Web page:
Garry Clarke, Baroque Band. Cedille Records CDR 90000 116).
The first thing you should know about this album is that Cedille's Bill Maylone engineered it, which means right away that it ought to be of interest to audiophiles. Second, it features Chicago's Baroque Band, a relatively new period-instruments ensemble that plays with style and passion. And, third, it contains the music of Bohemian-Austrian composer Heinrich Ignaz Franz von Biber (1644-1704), whose work may be unknown to most listeners but is certainly worth enjoying. Let's look at these items in reverse order.
Biber is probably the most-famous seventeenth-century composer you've never heard of. Twenty-odd years ago, the world had practically forgotten him, but thanks largely to the period-instruments movement, his star is beginning to brighten once more, and there are finally a few recordings of his stuff around. Count this newest disc from Cedille among the better ones.
The album begins with Biber's Mensa Sonora ("Sounding Table") from 1680. It's a set of six Parts or suites of five-to-seven movements each, written by Biber most likely as background dinner music for large gatherings, maybe at court. Clarke explains in a booklet note that on most other recordings we hear the music played by smaller groups than the fifteen or so performers in the Baroque Band, but he justifies his larger ensemble performing it by suggesting that Biber undoubtedly intended the music for a larger band if possible, anyway. Certainly, the larger group makes the music sound richer and more robust.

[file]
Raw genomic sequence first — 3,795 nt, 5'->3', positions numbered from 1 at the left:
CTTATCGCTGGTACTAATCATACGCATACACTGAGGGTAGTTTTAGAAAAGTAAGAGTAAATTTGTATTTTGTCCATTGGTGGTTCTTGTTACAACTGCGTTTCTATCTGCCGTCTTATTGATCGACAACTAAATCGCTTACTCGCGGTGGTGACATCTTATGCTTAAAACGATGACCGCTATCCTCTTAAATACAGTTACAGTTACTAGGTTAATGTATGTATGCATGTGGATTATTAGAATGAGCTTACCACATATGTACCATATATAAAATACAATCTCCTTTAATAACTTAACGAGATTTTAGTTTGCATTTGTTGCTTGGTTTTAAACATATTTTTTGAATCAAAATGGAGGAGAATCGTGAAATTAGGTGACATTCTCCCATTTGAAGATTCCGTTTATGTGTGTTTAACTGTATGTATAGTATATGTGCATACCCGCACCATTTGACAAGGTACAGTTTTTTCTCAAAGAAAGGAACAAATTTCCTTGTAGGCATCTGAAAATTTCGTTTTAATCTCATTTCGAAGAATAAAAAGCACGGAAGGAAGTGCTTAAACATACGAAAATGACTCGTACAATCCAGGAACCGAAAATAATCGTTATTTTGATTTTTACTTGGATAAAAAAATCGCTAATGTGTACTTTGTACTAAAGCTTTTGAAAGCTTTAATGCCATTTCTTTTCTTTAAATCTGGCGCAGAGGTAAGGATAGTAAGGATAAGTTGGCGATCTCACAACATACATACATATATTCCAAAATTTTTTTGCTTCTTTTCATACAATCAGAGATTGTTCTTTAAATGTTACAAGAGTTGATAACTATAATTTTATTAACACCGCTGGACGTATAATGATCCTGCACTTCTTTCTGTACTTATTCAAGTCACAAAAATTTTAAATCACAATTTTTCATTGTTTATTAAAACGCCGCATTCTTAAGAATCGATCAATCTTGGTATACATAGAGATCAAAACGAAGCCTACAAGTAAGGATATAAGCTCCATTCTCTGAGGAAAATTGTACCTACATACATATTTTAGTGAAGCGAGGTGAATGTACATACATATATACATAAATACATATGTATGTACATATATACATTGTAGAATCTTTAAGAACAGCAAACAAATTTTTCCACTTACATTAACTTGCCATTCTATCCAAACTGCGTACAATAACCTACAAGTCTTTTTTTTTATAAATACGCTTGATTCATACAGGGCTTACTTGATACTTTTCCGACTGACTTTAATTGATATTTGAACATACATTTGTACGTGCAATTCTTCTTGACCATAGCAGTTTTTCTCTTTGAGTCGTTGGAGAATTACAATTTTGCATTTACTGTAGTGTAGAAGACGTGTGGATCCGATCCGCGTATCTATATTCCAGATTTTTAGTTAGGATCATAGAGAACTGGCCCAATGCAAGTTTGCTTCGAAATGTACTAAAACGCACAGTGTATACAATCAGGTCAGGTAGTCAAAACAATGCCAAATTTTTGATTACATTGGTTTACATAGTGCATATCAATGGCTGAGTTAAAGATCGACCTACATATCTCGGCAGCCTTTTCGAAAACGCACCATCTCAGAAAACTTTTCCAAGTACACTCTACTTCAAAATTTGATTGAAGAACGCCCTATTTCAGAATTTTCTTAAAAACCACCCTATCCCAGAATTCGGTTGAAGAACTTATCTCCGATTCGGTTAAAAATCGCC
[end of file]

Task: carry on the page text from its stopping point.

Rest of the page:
The various movements of Mensa Sonora are mostly lively, catchy, entertaining...and wholly forgettable. It really wasn't meant to be heard and analyzed; people were probably eating dinner while it was played, after all. You'll hear the usual array of alamandas, sarabandas, gavottes, gigues, ballettos, arias, sonatinas, and the like here, reminiscent of much French dance music of the day. Each listener will have his or her own favorites, of course; mine is Pars II in F major, where the melodies seem more innovative, more refreshing, more colorful, and more individualistic than most of the rest of the suites. Admittedly, much of this music does sound alike to me, but I could say the same about most types of music. Much jazz, pop, and rock sounds alike to me, too, when it's not distinguished by some shade of genius.
The second item on the disc is Biber's Battalia from 1673. It's his little programmatic "Battle Symphony," predating Beethoven's Wellington's Victory by over a hundred years. The music describes a battle and the activities of the soldiers in it. We hear the marching of the soldiers to the front, the cannon and musketry, and the shouting and bustle of the troops, preceded by a humorously drunken party and ending in a lament for fallen comrades. Although it's brief at only a little over eight minutes, it's a delight with all its folk music and knocking about (literally, with the musicians banging on their instruments to simulate the sounds of war).